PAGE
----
For National Women in Engineering Day this year we have asked the newest member of our Technical Support team, Jackie Marsh, to tell us about her role here at Crowcon and her views on the importance of encouraging more women to get into engineering.
Some things are the same all over the world. A tragic case in point – three incidents that came up on our news feed this week of people dying of exposure to toxic gases after entering sewerage systems.
Here is our final video in the series illustrating the working of hydrocarbon gas detecting sensors. This time, we show the basic mode of operation of an infrared (IR) sensor for flammable gases.
Infrared emitters within the sensor each generate beams of IR light . Each beam is of equal intensity and is deflected by a mirror within the sensor on to a photo-receiver, which measures the level of IR received. The “measuring” beam, with a frequency of around 3.3μm, is absorbed by hydrocarbon gas molecules, so the beam intensity is reduced . The “reference” beam (around 3.0μm) is not absorbed, so arrives at the receiver at full strength. The %LEL of gas present is determined by the difference in intensity between the beams measured by the photo-receiver.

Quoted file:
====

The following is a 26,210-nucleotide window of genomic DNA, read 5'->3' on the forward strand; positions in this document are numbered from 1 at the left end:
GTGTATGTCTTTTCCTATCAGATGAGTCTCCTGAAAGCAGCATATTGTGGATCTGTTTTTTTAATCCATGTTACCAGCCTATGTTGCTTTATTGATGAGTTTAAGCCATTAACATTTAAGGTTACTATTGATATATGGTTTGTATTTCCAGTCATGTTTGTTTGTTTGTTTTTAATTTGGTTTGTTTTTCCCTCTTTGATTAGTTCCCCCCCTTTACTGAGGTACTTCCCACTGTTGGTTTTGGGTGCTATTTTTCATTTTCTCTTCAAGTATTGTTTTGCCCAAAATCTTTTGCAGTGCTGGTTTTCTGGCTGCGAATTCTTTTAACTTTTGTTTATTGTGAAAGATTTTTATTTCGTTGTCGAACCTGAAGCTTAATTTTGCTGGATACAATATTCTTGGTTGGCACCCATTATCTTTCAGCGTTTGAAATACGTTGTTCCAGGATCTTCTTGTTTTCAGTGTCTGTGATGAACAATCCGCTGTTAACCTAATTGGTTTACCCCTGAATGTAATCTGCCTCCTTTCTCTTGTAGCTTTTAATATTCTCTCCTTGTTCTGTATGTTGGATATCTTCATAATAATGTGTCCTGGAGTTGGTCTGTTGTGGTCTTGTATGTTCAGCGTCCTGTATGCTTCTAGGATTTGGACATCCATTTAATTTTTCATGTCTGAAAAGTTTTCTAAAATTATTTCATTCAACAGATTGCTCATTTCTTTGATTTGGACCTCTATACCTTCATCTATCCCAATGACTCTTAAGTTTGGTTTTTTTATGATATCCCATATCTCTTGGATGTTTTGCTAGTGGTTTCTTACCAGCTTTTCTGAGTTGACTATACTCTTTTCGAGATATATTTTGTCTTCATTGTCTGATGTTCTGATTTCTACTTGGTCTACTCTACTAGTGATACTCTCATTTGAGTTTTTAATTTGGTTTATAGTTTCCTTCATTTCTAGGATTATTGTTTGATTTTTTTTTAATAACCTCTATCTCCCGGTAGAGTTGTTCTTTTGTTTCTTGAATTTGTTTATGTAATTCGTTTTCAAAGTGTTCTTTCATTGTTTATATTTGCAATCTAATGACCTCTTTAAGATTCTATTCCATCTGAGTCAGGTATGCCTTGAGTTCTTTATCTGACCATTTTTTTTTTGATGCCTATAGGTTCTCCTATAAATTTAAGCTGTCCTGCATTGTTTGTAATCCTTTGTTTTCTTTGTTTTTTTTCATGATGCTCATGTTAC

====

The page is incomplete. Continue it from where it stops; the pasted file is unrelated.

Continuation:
By answering this short survey on use of alarms on your portable gas detection device, it will help us improve our training materials, as well as our communication generally. We would very much appreciate your input, It takes less than two minutes, and your responses are completely anonymous.
If you would like further information on exposure limits, please take a look at our blog entry from 21st August 2014.